Reflecting the complex nonlinear phenomena in our real world [24–26], higher-dimensional NLEEs with their analytic solutions and integrable properties [27–29] have been of great interest. In fact, some -dimensional NLEEs have been investigated with different methods, for example, the -dimensional breaking soliton equation, Kadomtsev-Petviashvili equation, and -dimensional Kaup-Kupershmidt equation [30–32]. However, for some -dimensional NLEEs, the conventional integrability test fails [27], and then a natural problem is whether or not there exists BT for a given -dimensional NLEE. Moreover, for the higher-dimensional NLEEs, finding a bilinear BT via the exchange formula is often difficult, even if possible [18, 21].

In this paper, we will study the following -dimensional Jimbo-Miwa (JM) equation [32]:where is a real scalar function with four independent variables , , , and and the subscripts denote the corresponding partial derivatives. Seen as one of the equations in the Kadomtsev-Petviashvili hierarchy of integrable systems [32, 33], (1) describes certain -dimensional waves [13, 32] but does not have the Painlevé property [34] as defined in [35]. The soliton [36, 37], periodic [15], rational, and dromion solutions [38, 39] for (1) have been obtained. BTs and analytic solitonic solutions have been given in [13] with the truncated Painlevé expansion at the constant level term.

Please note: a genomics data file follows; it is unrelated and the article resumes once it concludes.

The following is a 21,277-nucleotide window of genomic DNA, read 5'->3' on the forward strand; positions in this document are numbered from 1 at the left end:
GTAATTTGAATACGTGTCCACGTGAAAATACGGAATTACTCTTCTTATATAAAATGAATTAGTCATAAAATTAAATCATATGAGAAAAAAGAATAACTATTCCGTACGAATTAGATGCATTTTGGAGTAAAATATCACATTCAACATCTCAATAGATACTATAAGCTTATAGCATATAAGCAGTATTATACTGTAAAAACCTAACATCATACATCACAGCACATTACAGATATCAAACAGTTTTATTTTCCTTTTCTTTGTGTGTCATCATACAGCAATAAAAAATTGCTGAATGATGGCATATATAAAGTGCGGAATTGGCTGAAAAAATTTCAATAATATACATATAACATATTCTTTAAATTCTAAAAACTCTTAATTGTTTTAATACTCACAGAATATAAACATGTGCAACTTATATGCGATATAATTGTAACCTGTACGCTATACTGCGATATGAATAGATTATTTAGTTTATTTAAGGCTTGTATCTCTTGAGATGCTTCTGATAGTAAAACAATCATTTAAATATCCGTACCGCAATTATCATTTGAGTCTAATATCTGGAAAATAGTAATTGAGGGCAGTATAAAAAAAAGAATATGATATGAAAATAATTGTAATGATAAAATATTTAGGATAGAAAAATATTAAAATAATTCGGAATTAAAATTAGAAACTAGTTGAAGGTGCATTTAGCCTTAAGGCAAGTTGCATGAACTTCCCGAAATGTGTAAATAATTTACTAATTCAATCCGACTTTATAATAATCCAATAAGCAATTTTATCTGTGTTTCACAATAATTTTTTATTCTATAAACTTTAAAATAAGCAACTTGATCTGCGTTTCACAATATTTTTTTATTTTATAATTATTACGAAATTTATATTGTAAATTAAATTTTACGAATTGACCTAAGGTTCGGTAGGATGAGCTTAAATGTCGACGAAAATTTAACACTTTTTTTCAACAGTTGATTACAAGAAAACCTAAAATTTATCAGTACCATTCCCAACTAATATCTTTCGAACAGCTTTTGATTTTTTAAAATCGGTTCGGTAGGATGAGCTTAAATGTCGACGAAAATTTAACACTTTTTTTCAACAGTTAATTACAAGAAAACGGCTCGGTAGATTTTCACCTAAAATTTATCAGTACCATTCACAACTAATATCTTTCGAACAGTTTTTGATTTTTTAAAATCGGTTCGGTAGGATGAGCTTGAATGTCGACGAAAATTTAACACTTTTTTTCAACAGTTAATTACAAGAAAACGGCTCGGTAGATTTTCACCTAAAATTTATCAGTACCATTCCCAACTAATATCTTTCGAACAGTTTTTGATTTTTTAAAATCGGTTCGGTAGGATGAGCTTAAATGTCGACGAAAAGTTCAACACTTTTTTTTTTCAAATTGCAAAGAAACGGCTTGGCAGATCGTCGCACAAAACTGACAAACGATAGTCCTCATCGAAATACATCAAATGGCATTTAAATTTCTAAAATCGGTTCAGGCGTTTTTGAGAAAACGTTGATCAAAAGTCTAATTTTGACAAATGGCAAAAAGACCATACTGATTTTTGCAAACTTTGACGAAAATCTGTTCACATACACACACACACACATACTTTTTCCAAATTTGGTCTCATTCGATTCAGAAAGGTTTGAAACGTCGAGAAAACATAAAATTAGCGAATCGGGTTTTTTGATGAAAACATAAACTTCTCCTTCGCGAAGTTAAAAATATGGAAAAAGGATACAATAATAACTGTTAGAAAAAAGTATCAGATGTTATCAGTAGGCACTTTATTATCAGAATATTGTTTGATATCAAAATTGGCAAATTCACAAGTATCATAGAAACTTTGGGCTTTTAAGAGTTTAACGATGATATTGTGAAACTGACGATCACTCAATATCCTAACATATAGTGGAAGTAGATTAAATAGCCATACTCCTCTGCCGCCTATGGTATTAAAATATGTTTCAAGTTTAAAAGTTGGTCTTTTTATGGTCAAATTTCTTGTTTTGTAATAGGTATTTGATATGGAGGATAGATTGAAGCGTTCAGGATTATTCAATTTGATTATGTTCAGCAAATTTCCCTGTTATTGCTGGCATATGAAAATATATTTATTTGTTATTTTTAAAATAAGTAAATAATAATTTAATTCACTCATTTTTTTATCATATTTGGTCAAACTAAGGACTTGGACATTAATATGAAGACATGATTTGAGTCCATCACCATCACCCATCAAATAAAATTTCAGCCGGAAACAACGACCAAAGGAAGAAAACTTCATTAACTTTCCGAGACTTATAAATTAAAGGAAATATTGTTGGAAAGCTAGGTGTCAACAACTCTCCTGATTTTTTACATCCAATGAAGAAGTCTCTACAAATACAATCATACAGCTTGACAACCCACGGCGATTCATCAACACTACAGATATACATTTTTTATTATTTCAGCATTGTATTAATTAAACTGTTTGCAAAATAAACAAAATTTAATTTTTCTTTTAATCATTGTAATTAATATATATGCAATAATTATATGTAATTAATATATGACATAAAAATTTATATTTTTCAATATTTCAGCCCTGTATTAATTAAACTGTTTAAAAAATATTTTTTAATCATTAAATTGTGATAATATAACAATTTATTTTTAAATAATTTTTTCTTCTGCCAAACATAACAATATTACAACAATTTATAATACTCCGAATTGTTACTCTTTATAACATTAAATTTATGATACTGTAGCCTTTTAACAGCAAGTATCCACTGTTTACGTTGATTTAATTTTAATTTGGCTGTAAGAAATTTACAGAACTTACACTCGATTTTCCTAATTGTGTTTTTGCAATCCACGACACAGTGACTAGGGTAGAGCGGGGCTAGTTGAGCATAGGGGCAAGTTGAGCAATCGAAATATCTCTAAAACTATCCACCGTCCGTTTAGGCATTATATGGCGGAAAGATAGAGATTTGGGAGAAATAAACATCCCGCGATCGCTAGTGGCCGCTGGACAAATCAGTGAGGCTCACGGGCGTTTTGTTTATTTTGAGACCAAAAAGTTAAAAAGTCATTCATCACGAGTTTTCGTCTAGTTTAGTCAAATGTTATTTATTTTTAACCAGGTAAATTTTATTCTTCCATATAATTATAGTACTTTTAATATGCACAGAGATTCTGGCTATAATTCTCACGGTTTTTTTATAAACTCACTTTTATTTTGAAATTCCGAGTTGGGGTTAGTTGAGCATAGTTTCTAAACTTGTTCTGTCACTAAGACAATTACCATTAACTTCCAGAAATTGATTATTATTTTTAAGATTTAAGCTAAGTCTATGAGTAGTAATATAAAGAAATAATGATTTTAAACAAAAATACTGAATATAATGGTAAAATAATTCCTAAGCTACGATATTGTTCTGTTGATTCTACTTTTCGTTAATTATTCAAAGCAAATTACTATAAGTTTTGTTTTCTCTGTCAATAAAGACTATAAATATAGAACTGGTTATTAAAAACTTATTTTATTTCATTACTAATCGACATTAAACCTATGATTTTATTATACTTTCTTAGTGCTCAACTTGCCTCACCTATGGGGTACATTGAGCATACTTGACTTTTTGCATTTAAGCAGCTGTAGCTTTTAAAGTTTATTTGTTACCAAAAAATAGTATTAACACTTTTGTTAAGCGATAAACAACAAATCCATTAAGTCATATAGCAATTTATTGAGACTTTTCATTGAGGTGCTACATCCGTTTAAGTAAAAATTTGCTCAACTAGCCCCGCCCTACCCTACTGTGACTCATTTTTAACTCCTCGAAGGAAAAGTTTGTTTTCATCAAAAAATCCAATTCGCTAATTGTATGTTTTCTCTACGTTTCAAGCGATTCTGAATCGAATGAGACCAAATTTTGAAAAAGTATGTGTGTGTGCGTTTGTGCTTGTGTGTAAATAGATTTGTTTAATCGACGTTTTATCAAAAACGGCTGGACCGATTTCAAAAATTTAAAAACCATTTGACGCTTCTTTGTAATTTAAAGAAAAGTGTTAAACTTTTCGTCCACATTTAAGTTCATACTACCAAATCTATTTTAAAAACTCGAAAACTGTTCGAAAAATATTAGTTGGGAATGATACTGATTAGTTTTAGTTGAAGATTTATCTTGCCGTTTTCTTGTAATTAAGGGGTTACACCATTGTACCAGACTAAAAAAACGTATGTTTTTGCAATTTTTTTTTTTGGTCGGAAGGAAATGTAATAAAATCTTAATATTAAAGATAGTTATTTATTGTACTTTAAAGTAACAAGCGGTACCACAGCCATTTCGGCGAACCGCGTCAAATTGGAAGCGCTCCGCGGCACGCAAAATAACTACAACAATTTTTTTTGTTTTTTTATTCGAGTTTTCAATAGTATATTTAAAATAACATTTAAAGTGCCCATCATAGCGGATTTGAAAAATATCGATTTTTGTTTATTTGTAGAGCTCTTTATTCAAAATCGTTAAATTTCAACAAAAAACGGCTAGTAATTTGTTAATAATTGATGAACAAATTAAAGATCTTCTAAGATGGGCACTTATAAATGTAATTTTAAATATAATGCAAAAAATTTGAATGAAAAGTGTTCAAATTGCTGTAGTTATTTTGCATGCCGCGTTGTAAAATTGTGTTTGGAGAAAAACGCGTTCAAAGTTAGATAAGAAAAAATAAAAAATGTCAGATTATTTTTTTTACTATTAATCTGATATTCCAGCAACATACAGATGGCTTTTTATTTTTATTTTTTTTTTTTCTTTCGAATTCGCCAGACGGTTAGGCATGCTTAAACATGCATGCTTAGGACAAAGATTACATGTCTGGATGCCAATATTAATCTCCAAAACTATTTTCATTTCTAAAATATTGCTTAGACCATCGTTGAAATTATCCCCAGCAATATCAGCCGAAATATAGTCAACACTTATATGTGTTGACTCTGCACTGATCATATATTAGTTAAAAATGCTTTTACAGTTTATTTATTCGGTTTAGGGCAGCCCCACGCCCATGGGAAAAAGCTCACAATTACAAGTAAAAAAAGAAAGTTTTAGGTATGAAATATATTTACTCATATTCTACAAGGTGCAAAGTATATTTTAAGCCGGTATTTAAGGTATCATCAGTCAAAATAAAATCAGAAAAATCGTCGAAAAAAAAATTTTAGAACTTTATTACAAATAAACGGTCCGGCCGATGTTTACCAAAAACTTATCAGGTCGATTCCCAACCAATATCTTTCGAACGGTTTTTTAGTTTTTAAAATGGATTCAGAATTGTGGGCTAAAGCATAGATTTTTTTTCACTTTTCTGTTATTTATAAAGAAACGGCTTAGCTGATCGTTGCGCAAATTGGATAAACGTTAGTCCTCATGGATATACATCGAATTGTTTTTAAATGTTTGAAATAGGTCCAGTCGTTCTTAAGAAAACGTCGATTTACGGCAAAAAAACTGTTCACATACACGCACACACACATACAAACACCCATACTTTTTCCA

However, existing literature has not studied the bilinear BT and Bell-polynomial-typed BT of (1) as yet. Therefore, in this paper, by means of the Bell polynomials and Hirota bilinear method, we will obtain two BTs for (1), which are different from those in [13]. In Section 2, we will introduce some concepts on the Bell polynomials and their connection with the bilinear forms. In Section 3, using the Bell-polynomial expressions, we will derive a bilinear form of (1). In Section 4, based on this bilinear form, we will obtain a bilinear BT with soliton solutions and a Bell-polynomial-typed BT. Finally, our conclusions will be given in Section 5.